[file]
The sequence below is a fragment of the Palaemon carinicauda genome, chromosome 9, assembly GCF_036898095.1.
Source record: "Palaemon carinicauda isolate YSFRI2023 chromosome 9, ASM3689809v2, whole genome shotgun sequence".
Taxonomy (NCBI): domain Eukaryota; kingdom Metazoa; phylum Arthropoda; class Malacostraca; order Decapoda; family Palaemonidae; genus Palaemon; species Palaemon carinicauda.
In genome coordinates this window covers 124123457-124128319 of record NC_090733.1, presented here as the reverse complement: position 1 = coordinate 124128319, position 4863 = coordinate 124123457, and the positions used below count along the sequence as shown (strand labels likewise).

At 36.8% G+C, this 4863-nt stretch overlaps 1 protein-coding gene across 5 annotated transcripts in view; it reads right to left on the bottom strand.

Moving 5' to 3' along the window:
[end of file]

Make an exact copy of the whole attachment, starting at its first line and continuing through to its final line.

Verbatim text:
The sequence below is a fragment of the Palaemon carinicauda genome, chromosome 9, assembly GCF_036898095.1.
Source record: "Palaemon carinicauda isolate YSFRI2023 chromosome 9, ASM3689809v2, whole genome shotgun sequence".
Taxonomy (NCBI): domain Eukaryota; kingdom Metazoa; phylum Arthropoda; class Malacostraca; order Decapoda; family Palaemonidae; genus Palaemon; species Palaemon carinicauda.
In genome coordinates this window covers 124123457-124128319 of record NC_090733.1, presented here as the reverse complement: position 1 = coordinate 124128319, position 4863 = coordinate 124123457, and the positions used below count along the sequence as shown (strand labels likewise).

At 36.8% G+C, this 4863-nt stretch overlaps 1 protein-coding gene across 5 annotated transcripts in view; it reads right to left on the bottom strand.

Moving 5' to 3' along the window: